Consistent with this encouraging, and speculative, news story, I have little doubt that Jaguar Land Rover (JLR) will continue to collaborate with other manufacturers when it comes to engine design. After all there is already a good relationship with the PSA Group concerning Project Lion and also with the supply of the 2.2-litre diesel engine used in the Jaguar XF, Land Rover Freelander and Range Rover Evoque. This is something that Tata will want to see continue – some shared projects with other manufacturers and possibly even the supply of engines too, as this will help reduce development costs and possibly gestation time too. Let us not forget the possibly opportunities that might exist with the JLR and Chery Automotive joint venture. All of this can mean only one thing – good news for JLR.

    And, yes, I, too, want to see British designed and built engines under the bonnets of Jaguars and Land Rovers!

  17. ” BMW and PSA could do to get closer,the mini/207 etc engine is nowhere near as hardy as the old chrysler penta star engine”

    Lot better on fuel (and therefore road tax) though.

  18. The age of famous engines, like Jaguars’ XK introduced directly after WW II, is past. Developing competitive engines nowadays is too expensive for small companies like Jaguar. The expenditure will never be earned back, considering the low production volumes. In my view it is possible to buy an engine elsewhere, then hire a specialised firm like Lotus to develop this engine further. It is not so good as developing an engine from scratch, but it is the best compromise between economics and individuality.

  19. looking at that very very nice car…. who wants a porsche anyway??? you must be blond then….

  20. looking at that very very nice car c-x16…. who wants a porsche anyway??? you must be blind then….

  21. The Jaguar/Land Rover V8 originates from Mexico.

    The Wolverhampton factory will be making a range of Jaguar Land Rover designed petrol and turbo diesel engines in the 1.6 to 2 litre range. The new small Jaguar (A5 & 3 series competitor) will spawn a range of models ie, saloon, coupe etc and will be out in 2014. A very ambitious and competitive programme indeed!

  22. Hans Glas
    I presume you are referring to the diesel V8, as the petrol engine is built in Bridgend. The V6 diesel is built at dagenham, the V8 was moved to the US/Mexico, as I presume it’s used in a Ford model over there?

  23. “Developing competitive engines nowadays is too expensive for small companies like Jaguar. The expenditure will never be earned back, considering the low production volumes. In my view it is possible to buy an engine elsewhere, then hire a specialised firm like Lotus to develop this engine further.”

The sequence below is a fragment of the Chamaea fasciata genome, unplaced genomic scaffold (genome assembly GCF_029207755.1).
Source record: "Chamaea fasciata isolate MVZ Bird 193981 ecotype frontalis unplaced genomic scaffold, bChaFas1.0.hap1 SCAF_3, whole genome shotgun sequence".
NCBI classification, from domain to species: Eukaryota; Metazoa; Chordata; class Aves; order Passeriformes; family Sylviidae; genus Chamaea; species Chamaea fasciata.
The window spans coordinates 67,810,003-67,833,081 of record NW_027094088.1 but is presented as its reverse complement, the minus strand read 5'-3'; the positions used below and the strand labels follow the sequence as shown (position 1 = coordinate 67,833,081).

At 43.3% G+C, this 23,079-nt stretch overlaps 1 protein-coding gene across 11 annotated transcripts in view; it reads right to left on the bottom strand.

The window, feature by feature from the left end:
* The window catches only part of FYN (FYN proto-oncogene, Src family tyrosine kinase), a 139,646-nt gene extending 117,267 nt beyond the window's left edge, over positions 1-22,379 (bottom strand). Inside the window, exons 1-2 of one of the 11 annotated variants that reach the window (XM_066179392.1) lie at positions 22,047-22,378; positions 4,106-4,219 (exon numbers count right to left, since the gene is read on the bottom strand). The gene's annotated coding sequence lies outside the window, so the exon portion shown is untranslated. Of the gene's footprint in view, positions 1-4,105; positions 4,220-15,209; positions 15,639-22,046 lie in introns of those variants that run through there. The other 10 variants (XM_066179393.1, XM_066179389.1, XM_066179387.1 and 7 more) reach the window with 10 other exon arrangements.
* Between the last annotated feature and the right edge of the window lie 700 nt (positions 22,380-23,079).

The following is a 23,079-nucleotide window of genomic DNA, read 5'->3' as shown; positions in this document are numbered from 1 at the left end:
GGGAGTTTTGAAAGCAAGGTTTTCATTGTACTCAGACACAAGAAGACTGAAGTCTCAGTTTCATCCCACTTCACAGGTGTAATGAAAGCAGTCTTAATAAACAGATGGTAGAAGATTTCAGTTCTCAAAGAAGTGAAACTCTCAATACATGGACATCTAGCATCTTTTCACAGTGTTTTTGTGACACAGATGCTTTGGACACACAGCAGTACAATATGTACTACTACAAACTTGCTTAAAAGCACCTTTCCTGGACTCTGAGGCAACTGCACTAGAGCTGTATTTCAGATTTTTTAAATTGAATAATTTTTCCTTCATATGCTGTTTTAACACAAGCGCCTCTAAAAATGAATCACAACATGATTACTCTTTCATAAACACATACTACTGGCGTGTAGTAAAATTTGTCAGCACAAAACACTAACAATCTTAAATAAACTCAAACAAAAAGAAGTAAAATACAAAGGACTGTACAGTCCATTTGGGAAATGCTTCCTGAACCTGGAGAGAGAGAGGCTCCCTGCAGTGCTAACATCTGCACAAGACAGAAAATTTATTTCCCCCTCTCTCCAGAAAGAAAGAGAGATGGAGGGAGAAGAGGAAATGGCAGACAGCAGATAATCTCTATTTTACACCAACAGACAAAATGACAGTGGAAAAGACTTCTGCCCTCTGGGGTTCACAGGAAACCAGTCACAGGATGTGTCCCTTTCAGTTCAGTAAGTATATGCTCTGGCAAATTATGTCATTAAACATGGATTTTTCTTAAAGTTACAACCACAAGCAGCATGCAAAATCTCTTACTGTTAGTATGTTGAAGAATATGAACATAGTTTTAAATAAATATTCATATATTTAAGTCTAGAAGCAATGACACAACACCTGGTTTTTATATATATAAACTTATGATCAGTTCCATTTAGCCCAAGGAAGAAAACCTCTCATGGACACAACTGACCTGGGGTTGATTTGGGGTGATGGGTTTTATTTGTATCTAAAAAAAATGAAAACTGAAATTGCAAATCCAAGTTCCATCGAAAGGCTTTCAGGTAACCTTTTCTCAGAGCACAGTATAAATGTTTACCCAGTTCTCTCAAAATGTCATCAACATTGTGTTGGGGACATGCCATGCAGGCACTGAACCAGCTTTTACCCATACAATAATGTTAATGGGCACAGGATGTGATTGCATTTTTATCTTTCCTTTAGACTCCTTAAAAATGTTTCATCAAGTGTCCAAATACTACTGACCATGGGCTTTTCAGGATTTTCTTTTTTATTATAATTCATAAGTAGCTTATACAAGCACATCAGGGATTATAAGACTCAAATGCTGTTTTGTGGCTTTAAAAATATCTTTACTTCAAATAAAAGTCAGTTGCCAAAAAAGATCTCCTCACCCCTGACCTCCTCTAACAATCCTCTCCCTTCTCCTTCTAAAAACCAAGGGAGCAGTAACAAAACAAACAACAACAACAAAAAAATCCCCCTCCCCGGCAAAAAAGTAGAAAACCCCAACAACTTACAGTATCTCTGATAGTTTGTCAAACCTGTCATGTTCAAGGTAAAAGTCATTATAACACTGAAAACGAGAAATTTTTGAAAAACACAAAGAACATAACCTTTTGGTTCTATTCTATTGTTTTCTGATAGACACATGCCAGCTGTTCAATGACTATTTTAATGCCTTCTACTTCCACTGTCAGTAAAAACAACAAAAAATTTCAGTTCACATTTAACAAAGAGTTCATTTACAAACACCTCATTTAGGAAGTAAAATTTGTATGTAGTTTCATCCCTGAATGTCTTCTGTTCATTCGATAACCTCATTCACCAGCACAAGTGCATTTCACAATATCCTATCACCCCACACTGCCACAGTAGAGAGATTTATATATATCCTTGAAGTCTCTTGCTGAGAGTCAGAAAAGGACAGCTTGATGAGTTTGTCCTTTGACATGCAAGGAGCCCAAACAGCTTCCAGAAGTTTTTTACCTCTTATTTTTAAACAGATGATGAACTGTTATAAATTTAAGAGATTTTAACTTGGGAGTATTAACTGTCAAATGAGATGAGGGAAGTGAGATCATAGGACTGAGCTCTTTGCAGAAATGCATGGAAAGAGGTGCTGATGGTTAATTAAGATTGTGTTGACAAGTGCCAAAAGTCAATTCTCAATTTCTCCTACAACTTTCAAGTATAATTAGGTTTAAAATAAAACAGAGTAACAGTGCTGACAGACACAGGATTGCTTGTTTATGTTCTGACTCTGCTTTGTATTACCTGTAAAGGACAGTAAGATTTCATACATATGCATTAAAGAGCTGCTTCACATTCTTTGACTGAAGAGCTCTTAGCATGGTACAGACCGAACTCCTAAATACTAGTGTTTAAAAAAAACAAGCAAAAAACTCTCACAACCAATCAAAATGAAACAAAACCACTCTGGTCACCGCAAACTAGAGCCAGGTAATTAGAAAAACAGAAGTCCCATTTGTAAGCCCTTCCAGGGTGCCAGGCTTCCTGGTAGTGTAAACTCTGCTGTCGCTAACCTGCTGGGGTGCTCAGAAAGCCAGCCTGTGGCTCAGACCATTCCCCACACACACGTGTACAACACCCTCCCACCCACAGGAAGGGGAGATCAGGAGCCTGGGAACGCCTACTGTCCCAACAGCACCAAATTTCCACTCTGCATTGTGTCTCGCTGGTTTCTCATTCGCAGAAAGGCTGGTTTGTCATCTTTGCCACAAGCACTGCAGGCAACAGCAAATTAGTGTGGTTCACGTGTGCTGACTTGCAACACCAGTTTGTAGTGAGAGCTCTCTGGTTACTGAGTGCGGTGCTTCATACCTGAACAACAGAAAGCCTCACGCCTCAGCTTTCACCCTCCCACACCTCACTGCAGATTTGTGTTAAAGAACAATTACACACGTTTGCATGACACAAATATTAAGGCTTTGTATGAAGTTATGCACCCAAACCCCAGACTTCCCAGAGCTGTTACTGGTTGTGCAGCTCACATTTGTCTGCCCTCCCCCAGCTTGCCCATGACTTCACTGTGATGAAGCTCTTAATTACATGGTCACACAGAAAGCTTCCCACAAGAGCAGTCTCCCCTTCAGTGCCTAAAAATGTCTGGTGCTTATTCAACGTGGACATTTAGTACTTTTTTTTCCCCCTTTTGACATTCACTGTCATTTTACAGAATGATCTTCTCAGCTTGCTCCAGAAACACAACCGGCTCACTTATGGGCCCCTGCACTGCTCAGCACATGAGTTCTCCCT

Or develop your own and sell it to anyone who will buy it, much like PSA have done with their Diesel engines. While we say they’re Ford/PSA engines, they’re all based on PSA technology, most of the 4 cylinder ones are just PSA engines.

  24. the Jag LR V8 is based heavily on a ford block but has quad cams and some extra development pretty makes it a Jag engine. the Quad cam engine also made its way into the Lincoln continential but AFAIK not into any other ford vehicles. note ford V8 are now typically overhead cams where as GM LS V8’s are typically still only overhead valve / single cam (even in that aussie Holden ute). But it does seem odd that jag would build their own engines, but they have indicated that they are big plans for the future, and it maybe that they intend to cast blocks and so on for other companies….maybe even gearboxes diff housings, gas turbine housings and all the hybryd stuff maybe even a modern aircraft engines or tata truck engines?. there are a lot of components in cars theses days.the average engine loom is probably more complicated than the whole loom on a morris minor. its easy to think of a car as a body engine and wheels but think back to say a XK120 then forward to the lastest XJ and see how much cars have changed. the XJ40 was advanced when it came out, and now most cars have several computers and independant rear ends. But I can see jaguar for example trying to pretty much emulate the BMW range in time with or with out the coveted additional ‘Rover’ brand. and we do also know that jaguar can build engines, the AJ6 enigne was a great success reliability wise, im sure they can do more…but ..1000 engineers thats a huge wage bill..alex

  25. “a modern aircraft engine”

    I assume you mean a Jet engine, as piston engines in modern light aircraft are really quite crude. Just like several old Beetle engines bolted together. You would think when looking at a 70 year old Merlin that modern Cessna engines would be similar, in the same way a modern Nissan Micra engine is similar to a 50’s F1 engine (Alloy with twin OHC etc)it couldn’t be further from the truth though.

  26. @28 why would jaguar emulate BMW? ok, BMW’s are a great drivers car blah blah but also inert when it comes to soul and character, look at a XF and indeed the beautiful XJ-nothing comes close they dont really look alike do they?the thing with a jag they have a certain malevolance about them i really like and cant put my finger on,Merc have an arrogance about them and therefore some sort of personality.
    The BMW is just a BMW.Im not interested if the 3/5 series is the best medium sized car to drive on the road today,even post bangle flame surfaced designs dont flick my switches-i respect them hugely,but i would never yearn for any BMW while there is an XF about.Its about time BMW started emulating JLR i think they are sell out hits and buys a 7 series?